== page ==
More information about humanitarian assistance is available at:

Complex emergency: particularly referring to an emergency situation that is complicated by violent conflict, warfare and/or political insecurity endangering civilian populations as well as relief workers.

Refugee: a person who is forced or driven to seek refuge outside his or her country of residence and/or nationality due to genuine and legitimate fear of religious, political or ethnic persecution and/or violence from which their government is unable or unwilling to protect them.   This applies in cases where the person’s entire country or part of the country is under foreign control, subjected to hostility and/or occupation.  It may also apply to people escaping the hazardous aftermath of a natural disaster.  Once granted refugee status, these individuals are afforded a number of rights, including the right against refoulement (expulsion from the nation in which they have refugee status).

Internally displaced person: refugees that have fled the area in which they live due to conflict, violence, violations of their human rights or a natural disaster but who have not crossed the border into another country.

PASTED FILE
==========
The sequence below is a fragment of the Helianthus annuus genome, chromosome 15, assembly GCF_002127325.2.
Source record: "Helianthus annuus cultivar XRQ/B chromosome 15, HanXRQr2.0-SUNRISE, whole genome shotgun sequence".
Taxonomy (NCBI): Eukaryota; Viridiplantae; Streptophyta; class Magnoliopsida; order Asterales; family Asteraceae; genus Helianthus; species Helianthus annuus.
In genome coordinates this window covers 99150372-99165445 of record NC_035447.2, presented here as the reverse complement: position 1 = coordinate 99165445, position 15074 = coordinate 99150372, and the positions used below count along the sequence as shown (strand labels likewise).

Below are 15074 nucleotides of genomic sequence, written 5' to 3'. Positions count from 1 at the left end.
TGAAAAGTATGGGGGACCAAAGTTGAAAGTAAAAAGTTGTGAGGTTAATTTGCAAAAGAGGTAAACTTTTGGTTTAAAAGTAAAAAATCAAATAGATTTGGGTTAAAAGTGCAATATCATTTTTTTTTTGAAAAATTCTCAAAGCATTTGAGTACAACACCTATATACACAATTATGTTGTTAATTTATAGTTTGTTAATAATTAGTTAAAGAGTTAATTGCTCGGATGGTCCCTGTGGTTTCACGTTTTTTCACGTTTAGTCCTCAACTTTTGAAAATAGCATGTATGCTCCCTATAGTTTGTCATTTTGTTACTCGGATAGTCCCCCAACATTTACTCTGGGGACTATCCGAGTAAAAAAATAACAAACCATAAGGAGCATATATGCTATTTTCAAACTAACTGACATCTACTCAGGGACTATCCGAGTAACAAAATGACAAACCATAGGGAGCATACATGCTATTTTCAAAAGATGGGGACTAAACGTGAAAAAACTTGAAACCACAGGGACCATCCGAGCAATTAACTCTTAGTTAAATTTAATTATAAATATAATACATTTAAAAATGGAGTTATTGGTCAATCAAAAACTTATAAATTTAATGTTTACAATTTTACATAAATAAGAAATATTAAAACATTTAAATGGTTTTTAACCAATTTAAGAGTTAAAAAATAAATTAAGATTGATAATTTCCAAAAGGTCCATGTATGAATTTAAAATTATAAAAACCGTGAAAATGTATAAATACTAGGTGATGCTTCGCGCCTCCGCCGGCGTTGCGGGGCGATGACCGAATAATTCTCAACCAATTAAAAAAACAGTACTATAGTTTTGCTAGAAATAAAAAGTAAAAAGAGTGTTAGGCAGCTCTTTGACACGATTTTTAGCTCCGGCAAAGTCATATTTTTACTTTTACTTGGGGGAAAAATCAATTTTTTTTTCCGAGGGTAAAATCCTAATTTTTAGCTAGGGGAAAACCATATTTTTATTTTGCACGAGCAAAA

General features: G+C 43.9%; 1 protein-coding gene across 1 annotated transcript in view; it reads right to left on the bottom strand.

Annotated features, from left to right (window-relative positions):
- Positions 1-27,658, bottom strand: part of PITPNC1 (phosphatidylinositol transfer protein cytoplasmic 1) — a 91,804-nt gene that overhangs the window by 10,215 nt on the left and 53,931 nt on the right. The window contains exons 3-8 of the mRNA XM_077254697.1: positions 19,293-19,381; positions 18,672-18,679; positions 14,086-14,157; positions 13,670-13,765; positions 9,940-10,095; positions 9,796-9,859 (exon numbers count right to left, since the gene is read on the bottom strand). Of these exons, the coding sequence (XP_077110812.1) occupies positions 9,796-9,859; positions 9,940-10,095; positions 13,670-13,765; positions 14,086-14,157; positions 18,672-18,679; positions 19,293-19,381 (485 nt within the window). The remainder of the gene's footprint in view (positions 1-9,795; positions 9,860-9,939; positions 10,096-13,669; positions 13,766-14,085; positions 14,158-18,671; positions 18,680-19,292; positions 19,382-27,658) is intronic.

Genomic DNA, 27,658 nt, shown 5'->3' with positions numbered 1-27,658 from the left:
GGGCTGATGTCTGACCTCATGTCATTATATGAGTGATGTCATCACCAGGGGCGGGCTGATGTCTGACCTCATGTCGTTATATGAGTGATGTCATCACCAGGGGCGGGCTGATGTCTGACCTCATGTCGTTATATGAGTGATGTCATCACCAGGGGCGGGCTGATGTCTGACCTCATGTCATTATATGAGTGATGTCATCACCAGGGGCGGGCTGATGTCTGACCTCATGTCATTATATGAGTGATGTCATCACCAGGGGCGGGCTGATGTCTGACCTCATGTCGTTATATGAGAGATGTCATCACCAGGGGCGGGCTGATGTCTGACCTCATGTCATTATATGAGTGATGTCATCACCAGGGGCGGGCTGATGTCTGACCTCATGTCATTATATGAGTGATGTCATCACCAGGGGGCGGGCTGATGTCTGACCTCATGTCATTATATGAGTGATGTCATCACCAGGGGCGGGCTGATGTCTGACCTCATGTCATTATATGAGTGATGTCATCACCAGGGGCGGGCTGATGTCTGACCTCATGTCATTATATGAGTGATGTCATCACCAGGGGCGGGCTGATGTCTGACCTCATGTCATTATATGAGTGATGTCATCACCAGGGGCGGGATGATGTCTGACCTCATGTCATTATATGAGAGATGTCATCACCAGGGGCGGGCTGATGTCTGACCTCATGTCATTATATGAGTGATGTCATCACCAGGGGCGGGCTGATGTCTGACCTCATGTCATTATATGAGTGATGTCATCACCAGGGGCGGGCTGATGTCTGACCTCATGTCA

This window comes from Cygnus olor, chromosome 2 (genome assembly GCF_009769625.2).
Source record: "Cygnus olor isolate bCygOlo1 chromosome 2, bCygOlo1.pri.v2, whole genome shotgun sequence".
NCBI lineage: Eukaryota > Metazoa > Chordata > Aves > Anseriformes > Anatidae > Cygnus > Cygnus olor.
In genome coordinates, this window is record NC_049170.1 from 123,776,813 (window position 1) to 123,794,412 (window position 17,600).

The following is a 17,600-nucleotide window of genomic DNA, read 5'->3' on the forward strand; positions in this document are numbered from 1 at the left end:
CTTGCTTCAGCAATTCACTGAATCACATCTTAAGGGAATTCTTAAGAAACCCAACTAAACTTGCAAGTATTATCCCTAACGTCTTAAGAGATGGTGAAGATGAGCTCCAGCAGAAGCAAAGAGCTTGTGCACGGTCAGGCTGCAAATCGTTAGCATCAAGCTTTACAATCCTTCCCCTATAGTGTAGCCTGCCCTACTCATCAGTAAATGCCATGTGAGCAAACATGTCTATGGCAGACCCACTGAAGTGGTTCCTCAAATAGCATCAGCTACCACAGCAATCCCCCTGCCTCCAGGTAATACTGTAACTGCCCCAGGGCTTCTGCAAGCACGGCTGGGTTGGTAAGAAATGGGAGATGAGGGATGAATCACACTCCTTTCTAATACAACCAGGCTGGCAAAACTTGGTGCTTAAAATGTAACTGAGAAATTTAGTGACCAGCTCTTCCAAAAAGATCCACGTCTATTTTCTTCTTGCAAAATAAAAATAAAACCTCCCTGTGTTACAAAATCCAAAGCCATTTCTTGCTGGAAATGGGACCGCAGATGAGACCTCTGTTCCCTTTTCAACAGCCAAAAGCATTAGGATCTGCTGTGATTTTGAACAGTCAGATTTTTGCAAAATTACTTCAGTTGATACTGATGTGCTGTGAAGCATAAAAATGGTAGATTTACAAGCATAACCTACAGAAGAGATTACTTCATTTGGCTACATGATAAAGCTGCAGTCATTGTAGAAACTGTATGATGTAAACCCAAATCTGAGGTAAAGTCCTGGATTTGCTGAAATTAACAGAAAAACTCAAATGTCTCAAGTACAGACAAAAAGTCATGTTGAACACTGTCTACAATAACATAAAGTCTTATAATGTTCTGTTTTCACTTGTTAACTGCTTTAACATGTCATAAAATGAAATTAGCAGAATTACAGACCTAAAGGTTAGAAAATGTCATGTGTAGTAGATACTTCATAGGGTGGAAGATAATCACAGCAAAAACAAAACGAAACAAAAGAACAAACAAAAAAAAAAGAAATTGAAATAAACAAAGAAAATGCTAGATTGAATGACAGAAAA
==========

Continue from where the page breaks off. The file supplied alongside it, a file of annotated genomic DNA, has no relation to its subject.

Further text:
More information about internally displaced persons is available at:

My initial definitions were not that far from reality, especially considering how little I knew about disasters to begin with.  However, they did require a bit of fine-tuning and some more than others.  For example, I was unaware that a complex emergency referred mostly to a situation complicated by violence and not another kind of obstacle (for example, the outbreak of an infectious disease).  It was also interesting to discover that some of the official definitions have actually changed over time as the international community's views have evolved (for example, the definition of a refugee has been expanded by the Organisation of African Unity (OAU) to encompass a broader range of potential life-threatening circumstances).

Another important definition that was mentioned but not included in the activity list was:

Asylum Seeker: a person who has fled their country and who has applied to a government for refugee status but has not yet been granted or denied that status.


The Sphere Project, n.d., The Humanitarian Charter and Minimum Standards in Humanitarian Response, viewed 17 December 2014, <>.